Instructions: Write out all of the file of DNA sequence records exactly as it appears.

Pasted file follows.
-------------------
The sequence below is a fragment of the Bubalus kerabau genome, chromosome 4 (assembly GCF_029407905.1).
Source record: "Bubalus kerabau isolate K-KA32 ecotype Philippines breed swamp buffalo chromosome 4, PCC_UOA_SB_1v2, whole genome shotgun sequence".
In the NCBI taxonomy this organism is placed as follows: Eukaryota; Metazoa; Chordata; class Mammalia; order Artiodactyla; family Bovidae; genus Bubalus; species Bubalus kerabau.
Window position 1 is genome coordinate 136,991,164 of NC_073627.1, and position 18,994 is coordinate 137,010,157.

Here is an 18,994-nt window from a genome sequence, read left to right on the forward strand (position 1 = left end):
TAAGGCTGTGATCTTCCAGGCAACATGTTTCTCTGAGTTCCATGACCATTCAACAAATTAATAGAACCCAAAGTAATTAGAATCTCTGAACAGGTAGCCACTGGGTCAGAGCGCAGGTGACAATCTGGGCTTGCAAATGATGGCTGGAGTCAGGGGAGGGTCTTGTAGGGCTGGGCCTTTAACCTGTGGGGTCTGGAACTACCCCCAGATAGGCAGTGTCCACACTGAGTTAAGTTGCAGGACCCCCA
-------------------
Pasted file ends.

The sequence below is a fragment of the Bubalus kerabau genome, chromosome 4 (assembly GCF_029407905.1).
Source record: "Bubalus kerabau isolate K-KA32 ecotype Philippines breed swamp buffalo chromosome 4, PCC_UOA_SB_1v2, whole genome shotgun sequence".
In the NCBI taxonomy this organism is placed as follows: Eukaryota; Metazoa; Chordata; class Mammalia; order Artiodactyla; family Bovidae; genus Bubalus; species Bubalus kerabau.
Window position 1 is genome coordinate 136,991,164 of NC_073627.1, and position 18,994 is coordinate 137,010,157.

Here is an 18,994-nt window from a genome sequence, read left to right on the forward strand (position 1 = left end):
TAAGGCTGTGATCTTCCAGGCAACATGTTTCTCTGAGTTCCATGACCATTCAACAAATTAATAGAACCCAAAGTAATTAGAATCTCTGAACAGGTAGCCACTGGGTCAGAGCGCAGGTGACAATCTGGGCTTGCAAATGATGGCTGGAGTCAGGGGAGGGTCTTGTAGGGCTGGGCCTTTAACCTGTGGGGTCTGGAACTACCCCCAGATAGGCAGTGTCCACACTGAGTTAAGTTGCAGGACCCCCA